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A top House Democrat said Tuesday the party plans to meet a Halloween deadline to advance a massive spending package but hedged on whether they would be successful, telling reporters “it’s very tough” to cut the price tag to meet the demands of centrists.
“It's very tough,” Majority Leader Steny Hoyer, a Maryland Democrat, acknowledged following weeks of stalled intraparty negotiations that have so far failed to lead to an accord. “We have to reduce the dollars, because we can't pass the president's proposed dollars, or the Senate's hypothesis of dollars they want to use. And so we're gonna have to use a lower number."
Democrats are attempting to bridge a wide gap between the $3.5 trillion social welfare spending package they initially hoped to pass into law and the much lower cost centrists are seeking. Sen. Joe Manchin, a West Virginia Democrat, set a $1.5 trillion cap and is also working to strip out key provisions long sought by liberals on green energy policy and entitlements.
“We are making choices and choices are tough,” Hoyer said. “But we need to move both those bills forward.
Top Democrats have set an Oct. 31 deadline to advance the bill along with a bipartisan infrastructure package that makes up the second half of President Joe Biden’s Build Back Better economic agenda. Biden, coping with sagging poll numbers, is eager to claim a big legislative victory. The infrastructure bill has already passed the Senate, but liberal House Democrats are blocking it until they win a favorable deal on the social welfare package.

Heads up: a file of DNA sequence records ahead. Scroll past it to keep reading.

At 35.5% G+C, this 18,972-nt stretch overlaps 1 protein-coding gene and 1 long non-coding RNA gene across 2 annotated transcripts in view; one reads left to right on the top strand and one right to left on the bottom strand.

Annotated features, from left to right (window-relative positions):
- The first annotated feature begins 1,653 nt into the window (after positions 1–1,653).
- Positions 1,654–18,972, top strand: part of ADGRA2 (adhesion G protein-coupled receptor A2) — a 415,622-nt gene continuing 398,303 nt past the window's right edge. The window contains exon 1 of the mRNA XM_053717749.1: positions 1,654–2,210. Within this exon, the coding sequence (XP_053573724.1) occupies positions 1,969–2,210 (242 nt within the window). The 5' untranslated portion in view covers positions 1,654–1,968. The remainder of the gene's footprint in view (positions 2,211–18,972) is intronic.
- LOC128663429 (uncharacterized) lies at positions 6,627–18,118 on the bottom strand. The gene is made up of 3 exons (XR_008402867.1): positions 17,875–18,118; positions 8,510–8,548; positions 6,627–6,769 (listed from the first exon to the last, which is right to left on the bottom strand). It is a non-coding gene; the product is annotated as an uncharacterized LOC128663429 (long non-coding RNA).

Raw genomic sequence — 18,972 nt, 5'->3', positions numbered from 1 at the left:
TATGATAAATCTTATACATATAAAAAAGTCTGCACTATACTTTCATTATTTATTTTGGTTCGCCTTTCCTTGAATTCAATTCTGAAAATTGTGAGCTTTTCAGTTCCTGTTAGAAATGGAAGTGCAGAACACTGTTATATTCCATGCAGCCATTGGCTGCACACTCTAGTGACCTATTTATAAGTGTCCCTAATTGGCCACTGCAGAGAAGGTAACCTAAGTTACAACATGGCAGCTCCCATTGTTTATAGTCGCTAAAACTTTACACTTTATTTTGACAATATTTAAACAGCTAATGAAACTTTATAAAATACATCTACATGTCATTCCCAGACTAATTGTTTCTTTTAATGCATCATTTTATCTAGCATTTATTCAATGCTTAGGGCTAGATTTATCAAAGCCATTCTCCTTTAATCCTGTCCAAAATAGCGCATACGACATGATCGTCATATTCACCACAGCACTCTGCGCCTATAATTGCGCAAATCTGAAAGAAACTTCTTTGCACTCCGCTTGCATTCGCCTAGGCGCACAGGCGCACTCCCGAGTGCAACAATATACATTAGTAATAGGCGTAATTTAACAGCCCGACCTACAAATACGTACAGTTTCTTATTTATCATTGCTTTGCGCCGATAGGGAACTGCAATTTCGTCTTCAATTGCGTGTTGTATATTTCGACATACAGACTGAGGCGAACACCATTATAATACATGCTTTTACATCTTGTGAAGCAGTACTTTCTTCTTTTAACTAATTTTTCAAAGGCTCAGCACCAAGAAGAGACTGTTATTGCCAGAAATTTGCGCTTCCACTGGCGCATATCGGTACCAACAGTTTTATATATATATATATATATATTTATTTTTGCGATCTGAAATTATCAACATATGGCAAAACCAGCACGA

Reporters asked Hoyer about meeting the deadline, which is less than two weeks away. Hoyer said Democrats have not given up on meeting the deadline.
He told reporters, “We're committed to meeting the deadline of October 31. We're working very hard to have both of those bills ready to be passed by the House of Representatives before that date."
But he suggested Democrats may not reach a deal in time.
“Success on October 31 for me will be passing the Build Back Better Act to the Senate and passing [the infrastructure bill] to the President. That will be success,” Hoyer said. “Now, if we make significant progress, that also be success towards those things, and we're working very hard to get there.”
President Joe Biden this week is meeting with the warring centrist and liberal Democrats to try to broker a faster deal.
On Monday, Manchin met with Senate Budget Committee Chairman Bernie Sanders, a Vermont independent and socialist who has publicly criticized Manchin for refusing to back the $3.5 trillion plan.
The two walked out from the Senate on Monday evening arm-in-arm but left in separate cars.
“We’re talking,” each lawmaker told reporters.
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Original Author: Susan Ferrechio
Original Location: Top Democrat: ‘Very tough’ reaching spending deal